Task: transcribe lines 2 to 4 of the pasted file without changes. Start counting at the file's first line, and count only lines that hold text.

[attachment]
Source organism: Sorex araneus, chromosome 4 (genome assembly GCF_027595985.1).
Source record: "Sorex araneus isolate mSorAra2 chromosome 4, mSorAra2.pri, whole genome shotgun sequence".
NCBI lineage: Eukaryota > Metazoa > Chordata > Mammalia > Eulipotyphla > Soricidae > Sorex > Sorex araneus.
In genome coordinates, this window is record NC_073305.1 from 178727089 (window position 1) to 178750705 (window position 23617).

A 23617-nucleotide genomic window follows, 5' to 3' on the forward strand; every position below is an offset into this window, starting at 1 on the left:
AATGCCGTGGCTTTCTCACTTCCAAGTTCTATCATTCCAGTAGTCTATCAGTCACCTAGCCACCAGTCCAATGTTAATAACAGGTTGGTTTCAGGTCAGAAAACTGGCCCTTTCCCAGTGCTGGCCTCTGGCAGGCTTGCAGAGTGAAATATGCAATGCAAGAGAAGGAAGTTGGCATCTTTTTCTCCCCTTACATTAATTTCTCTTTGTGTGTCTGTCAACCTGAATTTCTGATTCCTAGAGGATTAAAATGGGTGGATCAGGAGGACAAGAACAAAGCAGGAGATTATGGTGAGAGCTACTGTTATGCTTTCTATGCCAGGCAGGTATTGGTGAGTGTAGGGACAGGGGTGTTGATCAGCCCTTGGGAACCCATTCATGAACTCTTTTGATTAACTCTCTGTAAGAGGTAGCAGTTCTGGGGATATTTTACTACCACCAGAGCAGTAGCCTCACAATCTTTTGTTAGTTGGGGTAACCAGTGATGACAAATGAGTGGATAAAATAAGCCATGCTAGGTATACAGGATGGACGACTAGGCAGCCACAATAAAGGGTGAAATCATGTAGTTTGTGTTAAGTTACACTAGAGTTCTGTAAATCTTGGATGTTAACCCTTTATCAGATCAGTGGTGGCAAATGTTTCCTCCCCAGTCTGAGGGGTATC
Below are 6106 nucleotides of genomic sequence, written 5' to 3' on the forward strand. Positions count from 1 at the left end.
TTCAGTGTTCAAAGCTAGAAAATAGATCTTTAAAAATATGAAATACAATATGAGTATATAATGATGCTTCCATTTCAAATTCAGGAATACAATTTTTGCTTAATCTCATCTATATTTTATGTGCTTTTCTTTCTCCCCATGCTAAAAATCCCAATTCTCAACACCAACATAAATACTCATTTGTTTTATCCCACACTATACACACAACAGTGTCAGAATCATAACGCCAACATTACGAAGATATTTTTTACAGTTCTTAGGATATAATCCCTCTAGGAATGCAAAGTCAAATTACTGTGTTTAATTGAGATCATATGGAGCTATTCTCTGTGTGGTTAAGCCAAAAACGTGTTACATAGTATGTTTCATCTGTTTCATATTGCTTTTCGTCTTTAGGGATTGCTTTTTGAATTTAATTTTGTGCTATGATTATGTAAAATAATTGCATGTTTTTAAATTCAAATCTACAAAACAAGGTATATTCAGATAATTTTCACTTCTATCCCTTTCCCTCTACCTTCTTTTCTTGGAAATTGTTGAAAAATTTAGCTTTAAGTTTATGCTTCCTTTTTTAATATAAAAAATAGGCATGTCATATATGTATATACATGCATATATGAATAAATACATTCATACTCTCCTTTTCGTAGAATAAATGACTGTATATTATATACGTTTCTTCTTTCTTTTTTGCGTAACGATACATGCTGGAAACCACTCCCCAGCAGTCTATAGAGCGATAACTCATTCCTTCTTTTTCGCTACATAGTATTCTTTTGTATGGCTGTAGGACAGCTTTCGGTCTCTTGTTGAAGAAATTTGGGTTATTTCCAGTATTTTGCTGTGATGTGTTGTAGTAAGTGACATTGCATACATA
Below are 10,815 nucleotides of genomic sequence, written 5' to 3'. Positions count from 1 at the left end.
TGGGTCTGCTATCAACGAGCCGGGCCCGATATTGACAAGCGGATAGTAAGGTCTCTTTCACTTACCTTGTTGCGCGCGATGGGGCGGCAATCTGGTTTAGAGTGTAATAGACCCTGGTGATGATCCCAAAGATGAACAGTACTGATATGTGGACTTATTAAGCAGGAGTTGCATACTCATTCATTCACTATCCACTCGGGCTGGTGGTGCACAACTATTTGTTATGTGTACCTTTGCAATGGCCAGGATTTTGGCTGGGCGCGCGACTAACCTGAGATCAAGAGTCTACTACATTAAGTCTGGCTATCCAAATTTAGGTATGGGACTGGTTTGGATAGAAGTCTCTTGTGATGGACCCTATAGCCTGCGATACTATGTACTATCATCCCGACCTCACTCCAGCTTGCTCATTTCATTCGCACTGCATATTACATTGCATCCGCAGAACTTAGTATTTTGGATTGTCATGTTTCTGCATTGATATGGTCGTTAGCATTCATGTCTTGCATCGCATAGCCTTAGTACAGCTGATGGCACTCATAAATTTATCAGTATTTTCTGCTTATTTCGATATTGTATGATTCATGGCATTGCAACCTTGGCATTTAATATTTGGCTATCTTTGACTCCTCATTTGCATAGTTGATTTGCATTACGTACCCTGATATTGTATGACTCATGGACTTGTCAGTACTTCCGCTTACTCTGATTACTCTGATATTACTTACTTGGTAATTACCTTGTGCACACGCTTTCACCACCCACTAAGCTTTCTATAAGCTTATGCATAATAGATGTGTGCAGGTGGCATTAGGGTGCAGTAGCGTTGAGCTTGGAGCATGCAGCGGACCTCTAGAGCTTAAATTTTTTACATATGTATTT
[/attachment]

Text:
Source record: "Sorex araneus isolate mSorAra2 chromosome 4, mSorAra2.pri, whole genome shotgun sequence".
NCBI lineage: Eukaryota > Metazoa > Chordata > Mammalia > Eulipotyphla > Soricidae > Sorex > Sorex araneus.
In genome coordinates, this window is record NC_073305.1 from 178727089 (window position 1) to 178750705 (window position 23617).